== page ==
Best plan of action????

You are in open water in your N D Explorer with all the safety gear and cockpit cover. Florida warm water and no current. You get stuck with a summer squall coming at you and you can’t reach shore (injured paddler in tow or something). Wind speed will be in excess of 50 mph for 15 minutes or so and it’s going to hit you like a brick wall. What would be the best things to do as you have 15 minutes to get in position to ride it out and end up with boat,paddle and a heart beat after it’s over??? You are not Nigel but you are no Edith Bunker either.


well now…
injured paddler in tow?

raft up with injured paddler and hold on. 50 knots is do-able. I might put the boats bow to stern, drop the skeg on the injured paddler’s boat so their boat would leecock turning the raft so I was upwind. might.

15 minutes? I’d make sure my camera was out and ready.


Raft up – but how?
That is, how would you keep the boats together? Would you use tow line or some other line? If so, how would you rig it?

I’d worry about holding the raft together purely by hand, especially with only one set of hands/body, assuming the injured paddler cannot help. But tying the boats together with lines also has risks.

Also, how much wave action can you expect? We may be assuming a lot, but quite a bit of Florida water is so shallow, at least in my limited experience, that the waves might not be quite the hazard we are assuming.

Cut him loose and surf!

Making assumptions
not knowing how bad the winds will be or how long they will last:

Realize you can’t beat Mother Nature. Just try and break even.

Mentally prepare the paddler in tow for the unexpected while paddlin’ on. Don’t stop paddlin’ or talkin’. Your confidence, control, and voice will be the most important factors and these will keep you focused.

Should the unexpected happen… deal with it in the same manner.

Paddlin’ on


Not Strong enough
Steve - if not strong enough ,then what??? Storms like this are common over here every summer day. What would a less skilled paddler do to save his ass. This isn’t Oregon drizzle,but very strong cold thunder storms!!

Dale - Stuck under Tropical Storm Fay and bored.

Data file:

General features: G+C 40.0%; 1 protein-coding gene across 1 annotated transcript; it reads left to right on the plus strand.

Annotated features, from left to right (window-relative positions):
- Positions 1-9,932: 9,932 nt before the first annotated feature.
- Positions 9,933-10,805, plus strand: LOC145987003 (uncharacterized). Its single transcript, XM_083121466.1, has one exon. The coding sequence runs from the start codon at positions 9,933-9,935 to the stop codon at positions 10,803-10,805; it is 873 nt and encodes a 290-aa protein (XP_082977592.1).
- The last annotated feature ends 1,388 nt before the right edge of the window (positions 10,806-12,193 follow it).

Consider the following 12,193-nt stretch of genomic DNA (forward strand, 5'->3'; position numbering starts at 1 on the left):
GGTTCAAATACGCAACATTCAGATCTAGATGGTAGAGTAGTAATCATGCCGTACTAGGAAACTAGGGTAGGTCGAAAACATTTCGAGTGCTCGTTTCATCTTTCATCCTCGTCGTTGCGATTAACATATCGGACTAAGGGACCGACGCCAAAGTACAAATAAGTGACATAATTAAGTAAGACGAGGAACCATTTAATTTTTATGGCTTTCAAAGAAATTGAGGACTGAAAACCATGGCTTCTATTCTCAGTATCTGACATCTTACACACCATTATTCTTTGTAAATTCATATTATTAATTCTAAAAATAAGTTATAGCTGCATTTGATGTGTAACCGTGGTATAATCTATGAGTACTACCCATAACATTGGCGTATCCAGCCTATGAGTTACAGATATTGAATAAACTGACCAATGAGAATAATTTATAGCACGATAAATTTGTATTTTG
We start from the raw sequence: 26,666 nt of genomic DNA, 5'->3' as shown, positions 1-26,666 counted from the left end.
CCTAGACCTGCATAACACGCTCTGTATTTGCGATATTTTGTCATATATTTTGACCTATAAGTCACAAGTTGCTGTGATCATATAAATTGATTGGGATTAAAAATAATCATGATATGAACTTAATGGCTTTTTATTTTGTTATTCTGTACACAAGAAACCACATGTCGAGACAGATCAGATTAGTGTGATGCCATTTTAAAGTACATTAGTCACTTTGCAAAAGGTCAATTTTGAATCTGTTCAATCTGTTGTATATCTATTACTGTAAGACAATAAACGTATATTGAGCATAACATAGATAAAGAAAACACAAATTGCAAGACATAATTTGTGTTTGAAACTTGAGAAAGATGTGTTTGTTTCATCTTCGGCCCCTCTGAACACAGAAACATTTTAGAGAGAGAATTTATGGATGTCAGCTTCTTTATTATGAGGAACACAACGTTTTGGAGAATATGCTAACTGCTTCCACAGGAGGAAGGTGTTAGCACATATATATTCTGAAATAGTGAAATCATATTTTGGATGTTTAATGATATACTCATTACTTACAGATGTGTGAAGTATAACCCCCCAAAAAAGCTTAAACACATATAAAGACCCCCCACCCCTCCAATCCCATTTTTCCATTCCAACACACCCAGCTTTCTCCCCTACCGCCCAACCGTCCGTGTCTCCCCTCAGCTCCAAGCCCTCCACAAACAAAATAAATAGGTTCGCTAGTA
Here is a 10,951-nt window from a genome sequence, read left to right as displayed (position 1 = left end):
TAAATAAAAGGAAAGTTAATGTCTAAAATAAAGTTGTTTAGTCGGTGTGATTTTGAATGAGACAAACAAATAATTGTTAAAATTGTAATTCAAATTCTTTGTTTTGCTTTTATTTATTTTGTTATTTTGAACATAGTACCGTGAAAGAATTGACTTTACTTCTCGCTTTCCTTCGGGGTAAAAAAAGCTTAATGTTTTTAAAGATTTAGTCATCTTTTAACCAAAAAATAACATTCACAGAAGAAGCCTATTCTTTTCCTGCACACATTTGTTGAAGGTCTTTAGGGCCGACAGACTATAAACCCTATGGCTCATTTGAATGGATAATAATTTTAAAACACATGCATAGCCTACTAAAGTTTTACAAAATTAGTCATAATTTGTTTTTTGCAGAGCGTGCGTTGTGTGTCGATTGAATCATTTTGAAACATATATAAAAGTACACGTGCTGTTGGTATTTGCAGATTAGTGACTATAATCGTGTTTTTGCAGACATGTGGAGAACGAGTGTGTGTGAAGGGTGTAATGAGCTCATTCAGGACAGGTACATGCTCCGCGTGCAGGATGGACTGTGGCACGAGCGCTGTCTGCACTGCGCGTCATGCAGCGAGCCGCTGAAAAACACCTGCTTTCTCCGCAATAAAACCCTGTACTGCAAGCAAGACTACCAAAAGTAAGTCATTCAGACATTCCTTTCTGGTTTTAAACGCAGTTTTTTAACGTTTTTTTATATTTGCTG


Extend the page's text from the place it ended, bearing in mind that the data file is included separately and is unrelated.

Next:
Safe option ???
Would getting out of the boat, stow paddle in cockpit , install cockpit cover, hang onto boat tow line and act as a sea anchor be an option???


Sea anchor/drogue might…

– Last Updated: Aug-20-08 4:41 PM EST –

... come in handy too - reducing the rag doll component, keeping you pointed up wind and more easily staying upright and in the kayak(s) AND from drifting as far.

If it was stupid hairy and you were over and out - and stuck there - then you'd become a sea anchor yourself as long as you could maintain a hold on the kayak(s) until it passes. The regular sea anchor could help ride it out like this too (warm water, so no biggie as long as you're not breathing sea water).

Of course, I don't carry one - but most of the time a squall wound just smash me into docks and seawalls if I couldn't get off the water or into a wind break (like a big ass condo complex or something) fast enough ;)


– Last Updated: Aug-21-08 7:30 AM EST –

"If" you think you are going to end up in the water it is always best to do it on your terms.

Arriving at the beach under these conditions will be the most dangerous part and may require you to part with the boats and swim ashore.

Paddlin' on

Maybe ouch?

– Last Updated: Aug-20-08 5:19 PM EST –

I have been out nearer shore on a day that the winds a little offshore were measured at high 40's w/gusts to low 50's (mph, not knots), just once. It was a very unusual day for that time of year. The wind had to be fairly substantial where we were, tho' no one measured it.

We ended up playing around in the cove after an attempt to go further out towards the point that I pulled the plug on. I was getting concerned about making it back again safely after we had blown all our energy just trying to get out. I learned that it is a bear to roll up against that kind of wind and probably an NFL linebacker could do a static brace as long as they picked the correct side.